I was about to rip into him...and Emerald beat me to it. So thank you for saving me the trouble haha

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        • #19
          Originally posted by Honton View Post
          Sabayon done, Debian next.
          http://meetings-archive.debian.net/p...he_default.ogv

          Go free software, fight software handicapped by contributor agreements.
          So funkStar, please tell us why discussing a switch for Debian to from SystemV to systemd is fighting contributor agreements?

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          • #20
            Originally posted by GreatEmerald View Post
            Well, you're misinformed (or living on some outdated information). [Ö] if in your unit file you request a crashing daemon to be reloaded, it will attempt to do so. And it never stalls startup or shutdown, if it happens - one of your programs is at fault, not systemd. And that program does get killed eventually on shutdown, too. [Ö] And it doesn't change the settings it shouldn't, it changes the settings you tell it to change or that it requires for the automagic performance.
            This reply shows that _you_ are misinformed.

            Iíll admit that I havenít had the reload-every-second problem but Iíve heard about it. The rest Iíve experienced first hand.

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            • #21
              Originally posted by stqn View Post
              This reply shows that _you_ are misinformed.

              Iíll admit that I havenít had the reload-every-second problem but Iíve heard about it. The rest Iíve experienced first hand.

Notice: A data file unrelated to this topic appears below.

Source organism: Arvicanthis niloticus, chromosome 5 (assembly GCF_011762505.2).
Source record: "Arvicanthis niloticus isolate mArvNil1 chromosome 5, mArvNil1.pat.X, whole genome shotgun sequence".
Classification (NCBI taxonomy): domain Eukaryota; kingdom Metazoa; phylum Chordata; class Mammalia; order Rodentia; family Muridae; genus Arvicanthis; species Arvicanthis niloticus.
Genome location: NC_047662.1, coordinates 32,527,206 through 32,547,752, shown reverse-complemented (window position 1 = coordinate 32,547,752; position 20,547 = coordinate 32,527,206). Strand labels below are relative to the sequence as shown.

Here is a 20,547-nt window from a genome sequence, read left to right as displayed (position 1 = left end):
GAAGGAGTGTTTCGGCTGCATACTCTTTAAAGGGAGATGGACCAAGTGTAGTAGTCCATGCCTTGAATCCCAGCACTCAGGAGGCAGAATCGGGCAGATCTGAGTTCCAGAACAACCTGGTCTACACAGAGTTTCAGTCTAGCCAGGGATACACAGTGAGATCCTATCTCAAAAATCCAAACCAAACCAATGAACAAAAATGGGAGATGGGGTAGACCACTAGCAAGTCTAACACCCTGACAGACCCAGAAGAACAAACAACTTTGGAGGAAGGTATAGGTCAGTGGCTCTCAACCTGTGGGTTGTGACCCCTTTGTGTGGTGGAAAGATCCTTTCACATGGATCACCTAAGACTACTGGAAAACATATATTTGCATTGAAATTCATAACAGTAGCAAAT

When? When systemd was first put into Fedora 17? Put Fedora 19 on a computer, install all the updates, and use it as your main computer doing everything you normally do and see if you still have problems. Bugs get fixed. And frankly I've had NONE of the problems you've mentioned so something was very wrong with your install when you tried it.

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              • #22
                Originally posted by stqn View Post
                systemd does not deserve any respect… It’s very complex (supposedly to make things work automagically, but guess what… it does _not_ work automagically), complicated to use (writing unit files for everything is not my idea of fun), and broken (restart crashing daemons every second? check! Stall startup or shutdown indefinitely? check! Make it impossible for end-users to access their core dumps? check!); it does not solve any problem (as far as end-users are concerned at least), and it changes behaviour at each release, and changes system settings that it shouldn’t.
                Unit files are a lot easier and cleaner than the horrific mess of bash scripts we had before. When I was an early adopter of systemd in arch I was able to easily write a few of them, and I was a total systemd noob